a) intent: Web services is the first distributed computing technology to marry RPC-centric and messaging (document centric) models. RMI and CORBA are unapologetically RPC. Prediction: the business world will move to document-centric model within 12-18 months.
b) granularity: this is somewhat associated with (a). Web services, when done right, encourages much more coarse grained, less brittle APIs than RMI and/or CORBA.
c) Web services is NOT distributed objects. You will not see notions of distributed garbage collection, etc. with Web services. This is incredibly simplifying, and forces developers to abandon the false-promise of local/remote transparency.
d) XML. Don't underestimate the power of XML. It is readable, simple, flexible and is the underlying power source for the Web services approach.
3) What are the new technologies?
Happily, your Java skills will still be very important. Web services is an access technology, not an implementation technology. The logic still needs to exist in program form. Keep using Java, it is a good language for implementing logic in a portable, object-oriented fashion.
The tooling support makes it possible to do Web services without learning any new technologies (just use the tools and you are done). The downside is that the current state of the tooling art is quite primitive. However, there is a lot of vendors doing a lot of really good work in this space.
If you are really motivated to learn what is under the covers, here are some technologies that are a starting point:
a) SOAP. The base messaging mechanism. Check out Apache Axis (www.xml.apache.org/axis (http://xml.apache.org/axis/index.html)
b) WSDL. This is the base IDL for Web services. It is a little strange, but easy to get used to. The best way to learn WSDL is to review the spec (www.w3.org/TR/wsdl) as well as stare at some WSDL examples (www.salcentral.com).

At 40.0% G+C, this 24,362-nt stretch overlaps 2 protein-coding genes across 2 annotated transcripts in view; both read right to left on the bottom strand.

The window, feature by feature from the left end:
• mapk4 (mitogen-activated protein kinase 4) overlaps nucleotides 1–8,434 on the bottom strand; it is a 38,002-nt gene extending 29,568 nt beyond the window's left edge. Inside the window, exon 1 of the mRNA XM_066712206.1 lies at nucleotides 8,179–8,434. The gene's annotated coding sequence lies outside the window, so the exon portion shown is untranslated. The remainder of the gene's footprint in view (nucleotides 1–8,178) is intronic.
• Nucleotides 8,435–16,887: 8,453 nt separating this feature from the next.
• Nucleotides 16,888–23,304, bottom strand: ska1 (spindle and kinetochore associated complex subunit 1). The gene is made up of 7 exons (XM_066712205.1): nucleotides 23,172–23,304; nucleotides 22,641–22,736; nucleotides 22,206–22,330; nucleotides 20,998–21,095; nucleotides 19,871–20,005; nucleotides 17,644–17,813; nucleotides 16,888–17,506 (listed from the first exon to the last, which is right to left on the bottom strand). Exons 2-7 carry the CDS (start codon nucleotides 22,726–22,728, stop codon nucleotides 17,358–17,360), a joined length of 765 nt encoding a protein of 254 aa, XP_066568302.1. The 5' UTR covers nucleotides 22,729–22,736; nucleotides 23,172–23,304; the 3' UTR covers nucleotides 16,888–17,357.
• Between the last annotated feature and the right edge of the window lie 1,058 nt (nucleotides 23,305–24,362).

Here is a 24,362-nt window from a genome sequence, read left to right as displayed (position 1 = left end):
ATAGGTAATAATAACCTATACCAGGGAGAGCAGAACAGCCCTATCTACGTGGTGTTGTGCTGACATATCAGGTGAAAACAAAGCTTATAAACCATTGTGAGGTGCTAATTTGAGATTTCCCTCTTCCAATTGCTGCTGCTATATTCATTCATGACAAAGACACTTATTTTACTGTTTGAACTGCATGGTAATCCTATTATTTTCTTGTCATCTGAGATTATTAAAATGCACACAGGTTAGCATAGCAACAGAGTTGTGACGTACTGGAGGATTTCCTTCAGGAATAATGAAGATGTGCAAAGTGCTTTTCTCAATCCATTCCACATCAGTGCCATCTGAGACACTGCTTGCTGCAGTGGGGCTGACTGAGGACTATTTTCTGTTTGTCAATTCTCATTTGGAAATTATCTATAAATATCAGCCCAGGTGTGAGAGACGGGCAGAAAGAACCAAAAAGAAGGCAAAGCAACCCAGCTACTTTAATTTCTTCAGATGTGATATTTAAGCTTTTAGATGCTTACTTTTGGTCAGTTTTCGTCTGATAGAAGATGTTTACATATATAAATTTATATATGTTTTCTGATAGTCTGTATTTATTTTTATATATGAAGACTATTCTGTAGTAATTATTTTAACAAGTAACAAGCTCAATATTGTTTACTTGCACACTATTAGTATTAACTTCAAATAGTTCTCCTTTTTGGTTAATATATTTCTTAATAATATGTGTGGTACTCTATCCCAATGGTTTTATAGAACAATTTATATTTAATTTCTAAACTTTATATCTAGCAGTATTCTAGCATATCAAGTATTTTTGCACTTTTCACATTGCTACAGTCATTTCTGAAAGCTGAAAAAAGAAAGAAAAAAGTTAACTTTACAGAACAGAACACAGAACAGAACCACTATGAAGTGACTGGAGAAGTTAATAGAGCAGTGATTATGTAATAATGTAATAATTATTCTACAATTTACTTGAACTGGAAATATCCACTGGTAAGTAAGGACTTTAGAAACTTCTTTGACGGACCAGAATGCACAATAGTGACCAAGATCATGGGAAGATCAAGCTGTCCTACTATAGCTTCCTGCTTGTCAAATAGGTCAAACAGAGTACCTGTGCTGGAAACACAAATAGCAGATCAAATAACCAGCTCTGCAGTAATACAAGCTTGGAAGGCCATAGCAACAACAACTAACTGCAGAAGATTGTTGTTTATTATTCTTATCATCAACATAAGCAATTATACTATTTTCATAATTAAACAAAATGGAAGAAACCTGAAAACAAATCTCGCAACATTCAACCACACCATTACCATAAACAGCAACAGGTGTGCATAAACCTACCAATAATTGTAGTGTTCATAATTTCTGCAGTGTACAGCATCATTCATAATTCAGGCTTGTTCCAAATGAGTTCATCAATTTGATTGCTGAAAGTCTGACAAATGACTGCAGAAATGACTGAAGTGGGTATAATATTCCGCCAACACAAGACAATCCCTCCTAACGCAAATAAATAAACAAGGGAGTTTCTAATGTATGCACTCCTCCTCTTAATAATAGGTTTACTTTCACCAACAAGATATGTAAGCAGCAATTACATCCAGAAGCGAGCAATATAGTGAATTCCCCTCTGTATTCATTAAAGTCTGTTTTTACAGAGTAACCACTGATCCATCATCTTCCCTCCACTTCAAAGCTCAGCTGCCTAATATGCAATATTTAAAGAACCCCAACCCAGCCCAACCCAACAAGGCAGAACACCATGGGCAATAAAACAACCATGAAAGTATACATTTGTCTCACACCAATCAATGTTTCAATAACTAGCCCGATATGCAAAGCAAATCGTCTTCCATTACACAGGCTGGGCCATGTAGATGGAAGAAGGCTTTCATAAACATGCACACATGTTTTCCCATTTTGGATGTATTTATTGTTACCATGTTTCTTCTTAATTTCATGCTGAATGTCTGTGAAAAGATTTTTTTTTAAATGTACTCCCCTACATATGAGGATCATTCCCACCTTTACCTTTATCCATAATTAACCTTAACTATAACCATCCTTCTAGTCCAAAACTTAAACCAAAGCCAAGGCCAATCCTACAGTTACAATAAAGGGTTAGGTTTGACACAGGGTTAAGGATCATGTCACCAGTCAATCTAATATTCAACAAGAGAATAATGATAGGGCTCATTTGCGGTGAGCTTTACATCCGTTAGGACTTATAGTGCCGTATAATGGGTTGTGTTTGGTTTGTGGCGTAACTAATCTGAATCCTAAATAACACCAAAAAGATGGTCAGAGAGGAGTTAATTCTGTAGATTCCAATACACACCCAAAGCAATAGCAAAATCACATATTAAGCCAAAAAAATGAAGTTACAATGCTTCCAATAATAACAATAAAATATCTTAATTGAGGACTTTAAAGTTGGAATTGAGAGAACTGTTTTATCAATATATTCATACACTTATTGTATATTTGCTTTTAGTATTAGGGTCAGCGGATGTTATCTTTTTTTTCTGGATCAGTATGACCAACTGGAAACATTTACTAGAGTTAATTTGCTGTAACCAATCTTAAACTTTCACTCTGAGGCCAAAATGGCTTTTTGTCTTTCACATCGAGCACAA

c) UDDI. This is a registry API for Web services. Check this out at www.uddi.org. Get a) and b) down solid before moving to c).
Of course, there are rich resources for Web services on the web. I personally recommend www.ibm.com/developerworks/webservices.
good luck
sgg
Originally posted by L Goundalkar:
Hi All,
Can anyone tell me what are the basic requirements of creating or developing a simple web service.
How a web service is different from RMI, CORBA and so on.
Being a Java developer what are the new technologies I have to learn to start a new ride in Web services.

TIA



------------------
sgg


Steve Graham<BR>Author of <A HREF="http://www.amazon.com/exec/obidos/ASIN/0672321815/ref=ase_electricporkchop/103-0514572-3811868" TARGET=_blank rel="nofollow">Building Web Services: Making Sense of XML, SOAP, WSDL, and UDDI</A>
Johannes de Jong
tumbleweed
Bartender

Joined: Jan 27, 2001
Posts: 5089
"Web Services consists of SOAP (the protocol for distribution),"
Could SOAP be replaced by MQ of IBM ?.
We are going the web-services way with our internal systems. Basically it will consist out of
  1. The application (could be legacy)
  2. XML as the "interface"
  3. MQ as the "data-bus"

  4. That's the chosen "architecture" in very basic lines, sorry I saw only rough draft . Am I then right that they use MQ as opposed to SOAP.
Stephen Graham
Greenhorn

Joined: Oct 02, 2001
Posts: 11
Johannes:
MQ doesn't replace SOAP. Rather, the positioning to consider would be something like SOAP over MQ (MQ replaces HTTP in this case). Check out the HTTP-R (http reliable) specification. www.ibm.com/developerworks/webservices has some good httpr resources (primer and spec) and the WSTK 2.4.1 has an httpr impl and demo.
sgg
Originally posted by Johannes de Jong:
"Web Services consists of SOAP (the protocol for distribution),"
Could SOAP be replaced by MQ of IBM ?.
We are going the web-services way with our internal systems. Basically it will consist out of
  1. The application (could be legacy)
  2. XML as the "interface"
  3. MQ as the "data-bus"

  4. That's the chosen "architecture" in very basic lines, sorry I saw only rough draft . Am I then right that they use MQ as opposed to SOAP.


------------------
sgg
L Goundalkar
Ranch Hand

Joined: Jul 05, 2001
Posts: 395
Hi All,
Thanks for the information.
Catch you later..

------------------
L Goundalkar
lggoundalkar@hotmail.com
Sun Certified Programmer for Java 2 Platform
 
I agree. Here's the link: http://aspose.com/file-tools
 
subject: Basic requirements of WS
 
Similar Threads
Visual Basic to HTML
Webservice and .Com - Have same Fate.
VB Screen to HTML
Visual Basic to HTML
Visual Basic to HTML